The Truth About Core Stability

By: Julia Kirkpatrick, MS, CSCS

A stable core helps athletes transfer force more efficiently allowing for harder kicks, faster sprints, higher jumps, and a more resilient athlete.

From bosu balls to 3 minute planks, coaches everywhere try to implement “core training” into their sports practice.

But here’s the thing, research shows us core stability and core training in isolation often have little to no transfer to sports performance.

Keep reading to find out the most effective way female athletes can develop core stability.


 To find out about core stability, first we need to know: 

What body parts make up your core?

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The simple answer to this is that we aren’t sure! Scientists can’t agree on this term and there are many different answers that you will find out there, but not to fret! [2] If we don’t have a consensus on what the term ‘core’ refers to, we can think about the term another way.

 

Picture our bodies like a tree. There isn’t necessarily a true ‘core’ of a tree, but trees have trunks that serve as the connection pathway between the roots and the branches and leaves!  This is very similar to how our bodies function in sport and movement!

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As ATHLETES, it is very common that you will need to engage in HIGH-intensity actions that require the appropriate machinery and mechanisms to carry out these sporting movements EFFICIENTLY [1].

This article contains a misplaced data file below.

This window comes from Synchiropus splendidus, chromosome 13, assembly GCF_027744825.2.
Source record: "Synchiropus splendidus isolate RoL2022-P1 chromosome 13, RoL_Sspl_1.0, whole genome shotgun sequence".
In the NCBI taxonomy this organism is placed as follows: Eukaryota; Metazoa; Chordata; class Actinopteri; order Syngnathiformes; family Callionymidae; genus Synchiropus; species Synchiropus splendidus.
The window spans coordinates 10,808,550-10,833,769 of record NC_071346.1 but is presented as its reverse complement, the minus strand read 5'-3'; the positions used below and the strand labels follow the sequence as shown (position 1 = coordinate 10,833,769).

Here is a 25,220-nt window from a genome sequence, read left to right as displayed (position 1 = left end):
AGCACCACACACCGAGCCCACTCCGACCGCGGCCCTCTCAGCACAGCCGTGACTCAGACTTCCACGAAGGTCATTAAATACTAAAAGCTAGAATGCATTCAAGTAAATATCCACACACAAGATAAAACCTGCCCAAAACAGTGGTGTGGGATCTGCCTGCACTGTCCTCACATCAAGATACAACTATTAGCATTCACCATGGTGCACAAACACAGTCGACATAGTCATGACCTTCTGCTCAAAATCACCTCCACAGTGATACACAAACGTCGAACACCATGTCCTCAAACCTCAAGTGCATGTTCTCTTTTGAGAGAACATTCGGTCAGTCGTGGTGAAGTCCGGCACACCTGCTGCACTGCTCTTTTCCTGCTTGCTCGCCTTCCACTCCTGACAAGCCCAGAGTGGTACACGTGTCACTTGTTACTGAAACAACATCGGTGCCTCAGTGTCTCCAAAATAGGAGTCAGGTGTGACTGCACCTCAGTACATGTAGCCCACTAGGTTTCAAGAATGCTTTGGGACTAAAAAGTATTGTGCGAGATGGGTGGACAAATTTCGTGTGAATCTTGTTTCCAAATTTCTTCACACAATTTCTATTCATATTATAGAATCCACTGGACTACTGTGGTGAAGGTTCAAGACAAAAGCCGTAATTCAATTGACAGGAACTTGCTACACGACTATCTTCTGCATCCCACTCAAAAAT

High-intensity actions include:

  • Sprinting

  • Jumping

  • Change of direction

 

Let’s think about a volleyball player spiking a ball.

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She needs to:

 

  1. Produce force through the ground to jump by loading her lower body musculature (the roots)

  2. Transmit the force to her upper body (through the ‘trunk’)

  3. Execute the transfer of force by hitting the volleyball (branches/leaves)

 

The presence of a weak link in this chain may lead to energy leaks and less POWERFUL sporting movements! [4]

 

Bottom line:  A STRONG ‘connection pathway’ is CRITICAL to reducing these energy leaks!

 

Sooo….

 

What IS Trunk Stability?

 

Again, there isn’t one answer to this!

 

The demands of sport are quite different from each other (think gymnastics versus basketball) so it’s difficult to decipher what exactly defines trunk stability; plus, the demands of the trunk will be different for each sport! [2]

 

But!!! We know that to transmit forces through the body, it’s advantageous to have an efficient pathway.

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For example Kaelee (basketball player) is going for a layup.

In order to execute this movement most effectively, she will need to stabilize herself on a single leg and propel her body upwards! To be as stable as possible, she will have to minimize horizontal movements because she’s trying to accelerate upwards!

How Do We Train Core Stability?

 

The simple answer to this is through STRENGTH TRAINING! [5]

Do you know what HAS NOT been shown to help (despite what the Instagram gurus may tell you):

  • Special ‘core’ exercises that will help improve performance (ex: two-minute-long plank) [5]

  • Increased core stability alone makes you better at your sport (ex: crunches with your iphone app) [5]

  • Training on unstable surfaces is superior to training on stable surfaces because of increased muscle activity (ex: squats on a bosu ball) [5]

Unstable surface training actually leads to DECREASED power outputs compared to stable surfaces (this means LESS force transfer)

Unstable surface training actually leads to DECREASED power outputs compared to stable surfaces (this means LESS force transfer)

**THINK ABOUT IT! The function of your core is to TRANSFER FORCE.  These exercises do not train your body (physically and neurologically) how to transfer force!